We need new digital skills

Anastasia Kozyreva on strategies that help us gain more control over the way we use online media

According to Statista, people in Germany spend around five and a half hours online every day. Many realise that this is not beneficial for them, but find it difficult to switch off the computer or put away the mobile phone. Researchers from Berlin, Stanford and Bristol have developed a strategy to make this easier. Anastasia Kozyreva, co-author and researcher at the Max Planck Institute for Human Development, explains how this can help people gain more control over their own online media use. 

Ms Kozyreva, why do we spend so much time on social media and fall prey to fake news and seemingly outrageous claims?

Anastasia Kozyreva: We humans are social creatures for whom it's always been very important to get information from our community and share it with others to survive. We have evolved to pay special attention to information that is negative or very emotional because it prepares us to avoid possible dangers or alerts us if somebody needs our help.

This has served us well for millennia. But in recent decades, we have entered this completely new world with regard to information, the digital world. Online media and social media platforms, in particular, flood us with news. We are supposed to spend as much time as possible on such platforms or websites, so that the providers can place as much advertising as possible. To this end, they use ancient mechanisms with which they attract our attention. We have not had time to adapt. That's why we need new digital skills that are better adapted to the challenges we are facing online. Together with my colleagues, we argue that in the digital world, competence of critical ignoring is as important as critical thinking.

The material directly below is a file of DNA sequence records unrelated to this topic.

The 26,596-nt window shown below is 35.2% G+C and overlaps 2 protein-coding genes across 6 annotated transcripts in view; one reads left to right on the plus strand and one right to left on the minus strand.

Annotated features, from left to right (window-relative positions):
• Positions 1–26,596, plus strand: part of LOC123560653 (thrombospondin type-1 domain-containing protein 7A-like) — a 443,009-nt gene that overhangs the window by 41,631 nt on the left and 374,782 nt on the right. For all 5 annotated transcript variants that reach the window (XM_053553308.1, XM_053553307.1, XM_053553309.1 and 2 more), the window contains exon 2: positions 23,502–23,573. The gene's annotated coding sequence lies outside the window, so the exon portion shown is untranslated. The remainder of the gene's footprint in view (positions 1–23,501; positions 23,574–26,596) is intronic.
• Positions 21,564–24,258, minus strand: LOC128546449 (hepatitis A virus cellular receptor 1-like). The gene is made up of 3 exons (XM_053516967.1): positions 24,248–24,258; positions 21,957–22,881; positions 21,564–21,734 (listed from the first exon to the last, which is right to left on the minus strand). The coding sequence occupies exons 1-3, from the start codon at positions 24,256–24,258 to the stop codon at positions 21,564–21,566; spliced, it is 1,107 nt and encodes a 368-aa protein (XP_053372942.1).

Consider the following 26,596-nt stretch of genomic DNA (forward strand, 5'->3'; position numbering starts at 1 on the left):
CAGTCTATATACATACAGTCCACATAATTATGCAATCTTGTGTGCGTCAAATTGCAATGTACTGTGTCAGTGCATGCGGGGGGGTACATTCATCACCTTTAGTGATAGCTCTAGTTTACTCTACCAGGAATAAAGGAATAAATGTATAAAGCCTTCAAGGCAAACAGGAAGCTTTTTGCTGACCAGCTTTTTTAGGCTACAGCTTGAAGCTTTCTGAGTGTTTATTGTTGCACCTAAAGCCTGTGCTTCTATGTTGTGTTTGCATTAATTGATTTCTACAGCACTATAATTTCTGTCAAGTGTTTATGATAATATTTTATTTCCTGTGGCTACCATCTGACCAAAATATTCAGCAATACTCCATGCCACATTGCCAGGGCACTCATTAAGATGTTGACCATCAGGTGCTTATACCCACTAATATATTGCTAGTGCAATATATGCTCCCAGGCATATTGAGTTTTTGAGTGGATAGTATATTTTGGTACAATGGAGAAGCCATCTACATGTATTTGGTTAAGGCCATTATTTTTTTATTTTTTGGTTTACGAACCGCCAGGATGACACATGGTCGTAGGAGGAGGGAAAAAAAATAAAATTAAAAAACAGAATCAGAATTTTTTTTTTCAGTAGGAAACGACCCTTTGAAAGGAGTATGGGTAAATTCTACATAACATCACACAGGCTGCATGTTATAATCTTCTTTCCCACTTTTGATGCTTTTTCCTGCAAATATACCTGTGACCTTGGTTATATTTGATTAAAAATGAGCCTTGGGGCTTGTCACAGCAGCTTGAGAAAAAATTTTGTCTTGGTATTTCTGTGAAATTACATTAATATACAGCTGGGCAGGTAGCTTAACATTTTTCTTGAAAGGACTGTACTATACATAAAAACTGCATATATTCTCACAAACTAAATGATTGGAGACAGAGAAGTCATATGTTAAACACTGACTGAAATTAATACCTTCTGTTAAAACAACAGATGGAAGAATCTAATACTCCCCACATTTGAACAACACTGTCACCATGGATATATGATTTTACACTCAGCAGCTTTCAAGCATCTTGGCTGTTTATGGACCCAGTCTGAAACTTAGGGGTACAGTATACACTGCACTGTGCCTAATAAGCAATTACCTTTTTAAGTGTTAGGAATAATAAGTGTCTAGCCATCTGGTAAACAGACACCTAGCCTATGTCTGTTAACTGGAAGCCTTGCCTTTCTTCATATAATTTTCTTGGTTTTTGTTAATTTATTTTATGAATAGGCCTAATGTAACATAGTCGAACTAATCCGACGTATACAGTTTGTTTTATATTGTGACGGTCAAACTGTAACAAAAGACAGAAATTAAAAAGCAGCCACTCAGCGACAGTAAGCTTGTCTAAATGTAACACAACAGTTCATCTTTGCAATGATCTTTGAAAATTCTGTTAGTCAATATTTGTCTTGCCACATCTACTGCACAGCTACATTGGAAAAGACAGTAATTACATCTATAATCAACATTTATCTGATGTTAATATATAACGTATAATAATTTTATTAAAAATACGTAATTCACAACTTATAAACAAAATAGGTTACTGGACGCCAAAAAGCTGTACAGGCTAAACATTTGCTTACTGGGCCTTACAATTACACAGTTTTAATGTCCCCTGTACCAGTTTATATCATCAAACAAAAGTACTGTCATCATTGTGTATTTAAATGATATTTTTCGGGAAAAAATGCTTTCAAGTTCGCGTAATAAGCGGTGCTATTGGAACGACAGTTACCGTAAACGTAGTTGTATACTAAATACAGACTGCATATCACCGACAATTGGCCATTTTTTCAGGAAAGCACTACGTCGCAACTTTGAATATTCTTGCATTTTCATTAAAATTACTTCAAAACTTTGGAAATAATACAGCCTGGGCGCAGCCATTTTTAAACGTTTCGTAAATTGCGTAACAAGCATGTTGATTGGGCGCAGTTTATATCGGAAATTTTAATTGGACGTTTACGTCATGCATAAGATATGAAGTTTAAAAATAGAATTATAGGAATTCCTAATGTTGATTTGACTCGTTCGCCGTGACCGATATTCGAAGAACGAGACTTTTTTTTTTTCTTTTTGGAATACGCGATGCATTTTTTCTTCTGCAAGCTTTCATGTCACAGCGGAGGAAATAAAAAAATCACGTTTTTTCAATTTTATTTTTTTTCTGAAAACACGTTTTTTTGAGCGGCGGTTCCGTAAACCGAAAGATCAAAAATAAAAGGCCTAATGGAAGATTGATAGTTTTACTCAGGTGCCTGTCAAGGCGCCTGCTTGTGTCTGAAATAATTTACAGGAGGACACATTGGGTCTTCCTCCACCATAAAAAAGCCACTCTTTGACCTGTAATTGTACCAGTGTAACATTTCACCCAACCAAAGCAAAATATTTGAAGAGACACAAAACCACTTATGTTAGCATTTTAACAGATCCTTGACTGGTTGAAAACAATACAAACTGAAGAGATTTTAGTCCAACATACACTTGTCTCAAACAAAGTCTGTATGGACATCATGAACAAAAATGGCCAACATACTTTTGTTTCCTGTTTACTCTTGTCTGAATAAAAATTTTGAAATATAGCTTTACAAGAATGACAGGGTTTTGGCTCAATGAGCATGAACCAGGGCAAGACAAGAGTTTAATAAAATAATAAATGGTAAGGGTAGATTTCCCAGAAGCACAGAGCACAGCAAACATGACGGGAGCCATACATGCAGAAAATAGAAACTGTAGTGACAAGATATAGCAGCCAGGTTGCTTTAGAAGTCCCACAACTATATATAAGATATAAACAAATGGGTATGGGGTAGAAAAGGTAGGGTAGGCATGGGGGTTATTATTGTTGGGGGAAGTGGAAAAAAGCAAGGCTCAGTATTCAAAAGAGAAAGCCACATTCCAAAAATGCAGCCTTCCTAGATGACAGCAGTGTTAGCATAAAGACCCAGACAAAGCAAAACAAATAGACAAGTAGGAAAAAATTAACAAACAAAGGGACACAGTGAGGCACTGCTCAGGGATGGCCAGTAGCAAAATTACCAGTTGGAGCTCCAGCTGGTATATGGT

How does critical ignoring work?

To practice critical ignoring, one could use three strategies. The first one is self-nudging. This means that I design my environment in such a way that I can actually implement the resolutions I have made. This works in many areas of life: for example, even though I cannot control the food options in the supermarkets, I can choose what foods I keep at home.  And there, too, we can control our behaviour by adapting our choice environments. For example, if you want to eat fewer sweets and more fruit, you can put the sweets way up in the cupboard and put a bowl of fruit on the table. Only when you consciously want to treat yourself to a piece of chocolate, you get up on the chair and take it out of the cupboard.

This can also be transferred to the digital world. We can and we should actively decide how much time we spend on our smartphones, tables, or PCs. Our digital devices offer us some sort of control. For example, we can set time limits on the use of social media apps as well as set times when we do not want to be disturbed (e.g., at night).

This frees up time for offline activities that bring value to one's life, such as time spent with family and friends, or doing things one really enjoys. This is also crucial for focused work and learning that befit from absence of distractions.